More importantly in my mind, Prop 2 is practically designed to create a constitutional showdown between local and federal government — but that’s not what most people are concerned about. The common target of concern is the influence of corporations in our political and legal and regulatory systems. CELDF has done a credible job in outlining how the regulatory system is often a rigged game in which the direct voices of the people or their elected representatives are stymied and thwarted by established legal privileges granted by the courts and federal laws. American legal history shows us that corporations may have been granted too many human rights, not that humans have been granted too few. Well, if this the problem, then we need a healthy showdown between the rights of citizens to protect themselves and the rights of businesses to conduct harmful operations under legal shield of permits. This is a national problem, one that calls for a national solution (e.g., pass an constitutional amendment that declares the Bill of Rights protect natural persons only). Prop 2 misses the mark. It’s the wrong fight. It attacks federalism not just corporatism.
Many people, perhaps including yourself, are understandably frustrated — unable to talk to the decision makers on the Whatcom County Council, and also unable to vote on the issue. There is a feeling that, in all justice we ought to be able to vote to do whatever we feel is right and necessary to protect our interests, our health, our future. I hear you and I get it, but that’s not how the rule of law works, because different issues are dealt with at different levels of government. Under our system, the democratically-elected federal government has sole jurisdiction over some matters, while the democratically-elected state government has authority over others. The state, in turn, delegates certain responsibilities in part or wholly to democratically-elected local governments. In principle, the people are always in charge and sovereign, but we the people govern through different jurisdictions.
The central problem with Prop 2 is that is pits one democratically-elected government against another democratically-elected government; it pits the people’s representatives against the people’s representatives. It creates a constitutional show-down not over the issue of corporate influence or property-based rights, but rather a show-down between federal and local government. This is the wrong constitutional show-down, because a victory will bolster the dangerous states-rights agenda while not directly affecting corporation’s legal status.
The restoration of democracy in America needs to come about not through a weakening of our Constitution, but through a re-assertion of citizen control over federal government. If you want to take back control of our (your!) democracy, begin by understanding which jurisdiction controls what. Then work to change those rules that don’t work, but please do so at the proper level (local, state, national) and by effective means (electoral victories, etc.) that cannot be overturned in court. If passed, this proposition would no doubt be overturned, and where would that get us?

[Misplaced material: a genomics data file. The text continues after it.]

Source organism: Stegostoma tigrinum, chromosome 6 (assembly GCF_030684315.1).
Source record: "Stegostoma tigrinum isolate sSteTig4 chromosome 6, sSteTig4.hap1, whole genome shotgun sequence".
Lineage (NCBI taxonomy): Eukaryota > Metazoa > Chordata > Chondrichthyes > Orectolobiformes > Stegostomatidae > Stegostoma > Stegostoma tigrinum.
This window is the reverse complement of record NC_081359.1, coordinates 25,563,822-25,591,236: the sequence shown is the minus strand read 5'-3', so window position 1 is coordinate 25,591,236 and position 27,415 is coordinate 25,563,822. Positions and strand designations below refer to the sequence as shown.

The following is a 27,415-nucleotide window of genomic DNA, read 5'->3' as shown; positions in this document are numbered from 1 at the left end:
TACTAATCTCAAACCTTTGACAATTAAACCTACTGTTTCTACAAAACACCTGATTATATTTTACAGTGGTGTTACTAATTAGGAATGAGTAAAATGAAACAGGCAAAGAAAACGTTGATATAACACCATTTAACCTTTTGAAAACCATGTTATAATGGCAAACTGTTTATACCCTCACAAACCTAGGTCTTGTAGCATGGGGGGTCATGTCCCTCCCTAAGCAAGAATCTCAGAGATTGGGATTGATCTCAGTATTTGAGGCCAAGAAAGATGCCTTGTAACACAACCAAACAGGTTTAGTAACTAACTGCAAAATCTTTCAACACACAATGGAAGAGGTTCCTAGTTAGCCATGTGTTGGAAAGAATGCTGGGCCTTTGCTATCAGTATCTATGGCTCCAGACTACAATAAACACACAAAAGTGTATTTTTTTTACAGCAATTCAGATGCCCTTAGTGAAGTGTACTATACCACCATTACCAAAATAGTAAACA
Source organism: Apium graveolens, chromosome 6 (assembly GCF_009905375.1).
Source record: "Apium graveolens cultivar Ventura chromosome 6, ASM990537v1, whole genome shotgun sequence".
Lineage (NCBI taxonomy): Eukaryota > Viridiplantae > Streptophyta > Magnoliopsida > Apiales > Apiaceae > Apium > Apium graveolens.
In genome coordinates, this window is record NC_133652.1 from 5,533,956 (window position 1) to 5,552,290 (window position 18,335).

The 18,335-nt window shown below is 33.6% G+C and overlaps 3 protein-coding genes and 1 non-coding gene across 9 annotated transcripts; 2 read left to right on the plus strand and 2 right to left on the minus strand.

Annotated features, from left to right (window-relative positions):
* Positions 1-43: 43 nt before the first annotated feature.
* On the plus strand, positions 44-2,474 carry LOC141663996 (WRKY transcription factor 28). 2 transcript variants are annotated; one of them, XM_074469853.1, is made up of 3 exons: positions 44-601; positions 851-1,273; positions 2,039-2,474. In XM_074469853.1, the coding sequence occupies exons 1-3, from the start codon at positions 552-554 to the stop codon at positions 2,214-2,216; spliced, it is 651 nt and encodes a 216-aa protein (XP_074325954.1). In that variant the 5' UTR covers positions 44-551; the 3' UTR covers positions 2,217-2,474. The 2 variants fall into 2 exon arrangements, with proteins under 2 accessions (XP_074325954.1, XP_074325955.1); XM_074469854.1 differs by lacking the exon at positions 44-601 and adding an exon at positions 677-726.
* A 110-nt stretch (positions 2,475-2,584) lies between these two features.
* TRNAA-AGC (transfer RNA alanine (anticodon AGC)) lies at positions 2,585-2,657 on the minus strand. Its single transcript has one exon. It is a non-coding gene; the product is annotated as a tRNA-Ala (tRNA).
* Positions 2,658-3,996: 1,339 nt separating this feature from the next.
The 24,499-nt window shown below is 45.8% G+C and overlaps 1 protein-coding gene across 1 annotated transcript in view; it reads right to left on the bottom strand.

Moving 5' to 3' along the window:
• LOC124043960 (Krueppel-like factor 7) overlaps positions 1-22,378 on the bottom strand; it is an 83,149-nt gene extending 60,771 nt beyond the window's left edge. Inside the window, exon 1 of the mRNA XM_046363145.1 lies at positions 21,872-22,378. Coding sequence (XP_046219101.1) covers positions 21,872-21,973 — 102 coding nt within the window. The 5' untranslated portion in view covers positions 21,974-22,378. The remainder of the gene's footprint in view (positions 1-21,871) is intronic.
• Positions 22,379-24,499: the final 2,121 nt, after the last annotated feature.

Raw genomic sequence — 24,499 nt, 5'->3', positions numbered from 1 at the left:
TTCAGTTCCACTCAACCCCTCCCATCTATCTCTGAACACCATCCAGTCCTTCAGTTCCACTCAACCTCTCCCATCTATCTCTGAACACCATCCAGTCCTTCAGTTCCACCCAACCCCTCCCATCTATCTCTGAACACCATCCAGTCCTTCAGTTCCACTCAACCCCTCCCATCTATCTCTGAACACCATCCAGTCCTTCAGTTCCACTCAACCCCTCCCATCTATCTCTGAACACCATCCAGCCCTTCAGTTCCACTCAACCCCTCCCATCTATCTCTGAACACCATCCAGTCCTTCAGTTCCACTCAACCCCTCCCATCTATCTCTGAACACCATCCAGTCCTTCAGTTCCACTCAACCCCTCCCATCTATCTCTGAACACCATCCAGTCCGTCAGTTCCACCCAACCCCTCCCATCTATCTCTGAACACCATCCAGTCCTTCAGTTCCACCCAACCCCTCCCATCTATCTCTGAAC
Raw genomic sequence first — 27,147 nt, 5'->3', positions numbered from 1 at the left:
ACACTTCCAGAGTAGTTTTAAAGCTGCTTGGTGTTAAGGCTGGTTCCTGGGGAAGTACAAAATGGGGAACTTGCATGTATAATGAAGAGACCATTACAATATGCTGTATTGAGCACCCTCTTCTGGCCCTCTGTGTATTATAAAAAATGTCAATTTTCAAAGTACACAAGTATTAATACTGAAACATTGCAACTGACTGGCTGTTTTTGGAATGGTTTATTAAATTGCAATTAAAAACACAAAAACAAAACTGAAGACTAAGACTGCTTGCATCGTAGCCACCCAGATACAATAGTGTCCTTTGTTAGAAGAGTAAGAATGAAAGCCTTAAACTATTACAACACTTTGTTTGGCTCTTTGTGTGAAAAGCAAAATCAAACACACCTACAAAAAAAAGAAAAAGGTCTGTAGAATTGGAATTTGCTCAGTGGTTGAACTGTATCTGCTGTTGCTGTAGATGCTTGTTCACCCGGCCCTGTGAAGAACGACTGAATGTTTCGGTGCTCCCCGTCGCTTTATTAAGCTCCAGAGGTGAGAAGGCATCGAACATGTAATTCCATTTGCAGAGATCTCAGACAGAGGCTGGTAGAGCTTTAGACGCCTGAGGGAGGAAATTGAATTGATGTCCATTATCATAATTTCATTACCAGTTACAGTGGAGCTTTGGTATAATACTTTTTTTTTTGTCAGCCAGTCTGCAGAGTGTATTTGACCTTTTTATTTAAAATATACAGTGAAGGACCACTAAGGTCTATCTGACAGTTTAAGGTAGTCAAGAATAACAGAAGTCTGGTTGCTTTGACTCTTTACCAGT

So much for the politics and philosophy, now on to the nitty-gritty of why I voted to seek legal review of Prop 2. (By the way, the City Council does not have the power vote to keep Prop 2 off the ballot, as some have feared; that was never a possibility.)
The city attorney’s office has identified no less than seven fundamental flaws with the initiative — simple, basic flaws that were known in advance and easily identified, but ignored by supporters. From top to bottom, the proposition is invalid, improper and unconstitutional. It clearly violates the City charter, state law and the state constitution, as well as federal law and the U.S. Constitution. Part of the law for initiatives is that they must contain only one question or issue, so that voters can declare their preferences clearly. Prop 2 contains at least two, probably more proposals. As written, people who may want to vote against the coal train but not in support of the Community Bill of Rights cannot do so. They have to support or reject both. Courts routinely throw out such dual-issue initiatives.
Contrary to what many people think, citizen initiatives cannot be used to let the people vote on anything just because it is important. The power of the citizen initiative is best understood as direct legislation. Rather than working through our elected legislators, we the people can petition to enact legislation (laws) directly by popular vote. The key point is that citizens have no more power through direct legislation than the elected legislators wield on your behalf. If the City Council has no authority or jurisdiction, then neither do the people when they act through municipal initiative. (The same is true for state initiatives: the people can vote to directly pass state laws but only state laws.)
In other words, the people cannot pass state or federal laws through a municipal (city) ordinance, any more than the City Council can pass state or federal laws. The City is not taking away a legal right, because that legal right does not exist. (I am referring to legal rights, not moral rights.)